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Wednesday, July 07, 2010

"The Rising Threat of Deflation"

As I hope you already know, conservatives (update: and some misdirected liberals) aren't standing on very firm ground with their worries about inflation and their calls for austerity. In fact, merely saying the ground they are standing on is shaky is far too generous. But if you need further evidence that they are promoting bad ideas, note that they can't even get the American Enterprise Institute to agree with them:

The Rising Threat of Deflation, by John H. Makin, AEI, July 2010: As we enter the second half of 2010--the ... United States and Europe are heading toward--and Japan already suffers from--deflation, a classic prolonger of crises that boosts the real burden of debt and crushes profit margins.
U.S. year-over-year core inflation has dropped to 0.9 percent--its lowest level in forty-four years. ... Europe's year-over-year core inflation rate has fallen to 0.8 percent... Ireland's deflation rate is 2.7 percent. As commodity prices slip, inflation will become deflation globally in short order. Meanwhile in Japan,... the ... gross domestic product (GDP) deflator had fallen 2.8 percent, reflecting an accelerating pace of deflation in a country where the price level has been falling every year since 2004. ...
The financial crisis of 2008 prompted aggressive monetary and fiscal easing by most governments. ... Many market participants and policymakers have warned that such aggressive easing will lead to inflation. Contrary to those expectations, as noted above, core inflation has steadily moved lower... By later this year, persistent excess capacity will probably create actual deflation in the United States and Europe. Moreover, the recent appreciation of the dollar, especially against the euro, exacerbates the U.S. deflation threat. ...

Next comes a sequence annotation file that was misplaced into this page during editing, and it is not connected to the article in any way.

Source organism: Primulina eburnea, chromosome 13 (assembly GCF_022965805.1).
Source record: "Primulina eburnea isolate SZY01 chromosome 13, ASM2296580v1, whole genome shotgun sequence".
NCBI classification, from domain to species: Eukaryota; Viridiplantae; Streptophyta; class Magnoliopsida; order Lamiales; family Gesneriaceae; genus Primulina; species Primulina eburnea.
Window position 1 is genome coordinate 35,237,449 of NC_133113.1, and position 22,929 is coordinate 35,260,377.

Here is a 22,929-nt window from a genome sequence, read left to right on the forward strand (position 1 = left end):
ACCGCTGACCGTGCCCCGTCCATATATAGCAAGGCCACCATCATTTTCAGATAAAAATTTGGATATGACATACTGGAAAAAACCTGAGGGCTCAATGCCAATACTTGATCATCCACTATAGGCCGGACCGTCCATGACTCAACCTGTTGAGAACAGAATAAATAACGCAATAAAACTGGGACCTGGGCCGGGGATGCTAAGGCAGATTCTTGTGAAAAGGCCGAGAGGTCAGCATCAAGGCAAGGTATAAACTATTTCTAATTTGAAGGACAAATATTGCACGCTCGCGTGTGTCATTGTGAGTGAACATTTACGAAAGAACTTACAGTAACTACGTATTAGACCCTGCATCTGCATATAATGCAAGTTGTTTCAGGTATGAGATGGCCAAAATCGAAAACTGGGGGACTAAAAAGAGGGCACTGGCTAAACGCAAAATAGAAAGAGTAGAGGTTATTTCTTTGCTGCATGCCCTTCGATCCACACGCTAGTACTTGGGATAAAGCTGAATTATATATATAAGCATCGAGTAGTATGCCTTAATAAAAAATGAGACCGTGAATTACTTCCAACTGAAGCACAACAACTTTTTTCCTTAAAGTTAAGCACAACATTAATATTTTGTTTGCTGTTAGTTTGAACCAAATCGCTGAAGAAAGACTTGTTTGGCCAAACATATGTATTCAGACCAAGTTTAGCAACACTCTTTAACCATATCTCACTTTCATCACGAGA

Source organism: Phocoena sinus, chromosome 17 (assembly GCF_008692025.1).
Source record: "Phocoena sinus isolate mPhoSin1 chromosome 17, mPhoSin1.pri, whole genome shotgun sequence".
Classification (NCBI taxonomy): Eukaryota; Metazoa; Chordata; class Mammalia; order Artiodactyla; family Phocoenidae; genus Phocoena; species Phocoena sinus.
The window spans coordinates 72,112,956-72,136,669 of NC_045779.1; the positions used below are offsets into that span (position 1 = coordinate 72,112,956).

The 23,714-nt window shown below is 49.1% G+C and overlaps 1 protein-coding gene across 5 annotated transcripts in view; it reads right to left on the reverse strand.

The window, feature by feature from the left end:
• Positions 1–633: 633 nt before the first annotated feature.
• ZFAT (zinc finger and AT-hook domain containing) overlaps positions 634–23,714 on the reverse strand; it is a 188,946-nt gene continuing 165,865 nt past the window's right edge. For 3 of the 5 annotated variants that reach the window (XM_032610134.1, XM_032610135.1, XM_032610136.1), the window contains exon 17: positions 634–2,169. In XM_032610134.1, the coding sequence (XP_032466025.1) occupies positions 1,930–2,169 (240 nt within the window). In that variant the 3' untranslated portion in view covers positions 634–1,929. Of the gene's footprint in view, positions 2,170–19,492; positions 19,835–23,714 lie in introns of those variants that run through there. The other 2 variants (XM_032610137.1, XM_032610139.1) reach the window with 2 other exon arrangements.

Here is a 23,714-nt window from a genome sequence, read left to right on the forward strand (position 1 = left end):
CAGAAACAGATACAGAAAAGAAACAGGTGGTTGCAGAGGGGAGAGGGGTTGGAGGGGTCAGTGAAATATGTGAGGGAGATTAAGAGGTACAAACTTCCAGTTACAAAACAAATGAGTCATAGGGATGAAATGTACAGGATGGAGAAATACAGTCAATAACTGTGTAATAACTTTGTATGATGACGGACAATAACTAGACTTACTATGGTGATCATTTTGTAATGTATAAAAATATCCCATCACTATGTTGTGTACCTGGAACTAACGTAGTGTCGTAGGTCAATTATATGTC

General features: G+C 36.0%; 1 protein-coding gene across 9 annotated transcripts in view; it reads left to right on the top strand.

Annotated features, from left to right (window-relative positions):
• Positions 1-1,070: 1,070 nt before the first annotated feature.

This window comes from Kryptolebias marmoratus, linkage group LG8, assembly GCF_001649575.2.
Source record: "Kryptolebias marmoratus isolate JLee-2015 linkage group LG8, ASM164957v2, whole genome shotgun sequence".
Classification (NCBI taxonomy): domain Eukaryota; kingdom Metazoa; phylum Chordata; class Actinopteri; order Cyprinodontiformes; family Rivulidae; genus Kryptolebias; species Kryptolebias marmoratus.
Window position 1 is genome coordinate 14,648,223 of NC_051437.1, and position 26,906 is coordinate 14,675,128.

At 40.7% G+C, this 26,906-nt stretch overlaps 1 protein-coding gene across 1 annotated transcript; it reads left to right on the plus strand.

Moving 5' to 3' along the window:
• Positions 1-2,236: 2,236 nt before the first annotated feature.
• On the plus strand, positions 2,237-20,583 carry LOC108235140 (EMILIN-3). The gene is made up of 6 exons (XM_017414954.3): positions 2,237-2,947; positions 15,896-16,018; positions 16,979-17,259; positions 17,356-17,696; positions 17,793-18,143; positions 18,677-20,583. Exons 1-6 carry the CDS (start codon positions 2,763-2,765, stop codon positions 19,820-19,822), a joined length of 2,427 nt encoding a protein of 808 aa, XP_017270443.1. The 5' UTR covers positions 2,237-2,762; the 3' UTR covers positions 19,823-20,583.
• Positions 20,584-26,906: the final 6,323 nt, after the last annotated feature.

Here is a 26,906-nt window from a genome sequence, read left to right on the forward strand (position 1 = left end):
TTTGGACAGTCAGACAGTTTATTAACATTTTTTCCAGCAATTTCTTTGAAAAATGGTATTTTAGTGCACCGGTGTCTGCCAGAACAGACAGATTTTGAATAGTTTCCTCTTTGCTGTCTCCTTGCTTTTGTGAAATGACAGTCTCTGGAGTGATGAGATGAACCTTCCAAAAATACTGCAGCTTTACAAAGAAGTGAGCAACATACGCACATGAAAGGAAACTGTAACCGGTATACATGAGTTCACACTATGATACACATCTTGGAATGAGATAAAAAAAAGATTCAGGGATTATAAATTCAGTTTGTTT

Perhaps it is time for central banks, the ECB especially, to take note. Financial crises are usually deflationary. Pretending otherwise ... constitutes a necessary, although not sufficient, condition for a global depression. ... A persistent failure to respond to the dangers of further deflation, such as the premature removal of accommodative monetary policy apparently favored at the ECB or a sharp fiscal contraction favored by the European Monetary Union, would sharply elevate the risk of global deflation and depression.
At this point in the postbubble transition to deflation, fiscal rectitude and monetary stringency are a dangerous policy combination, as appealing as they may be to the virtuous instincts of policymakers faced with a surfeit of sovereign debt. ... The G20's shift toward rapid, global fiscal consolidation--a halving of deficits by 2013--threatens a public sector, Keynesian "paradox of thrift" whereby because all governments are simultaneously tightening fiscal policy, growth is cut so much that revenues collapse and budget deficits actually rise. ...
The link between volatile financial conditions and the real economy has been powerfully underscored by the events since mid-2007. Growth has suffered and subsequently recovered given powerful monetary and fiscal stimulus. And yet, the damaged financial sector, unable to supply credit; a jump in the precautionary demand for cash; and a persistent overhang of global production capacity have combined to leave deflation pressure intact. The G20's newfound embrace of fiscal stringency only adds to the extant deflation pressure. ...

    Posted by on Wednesday, July 7, 2010 at 04:32 PM in Budget Deficit, Economics, Fiscal Policy, Inflation, Monetary Policy | Permalink  Comments (33)


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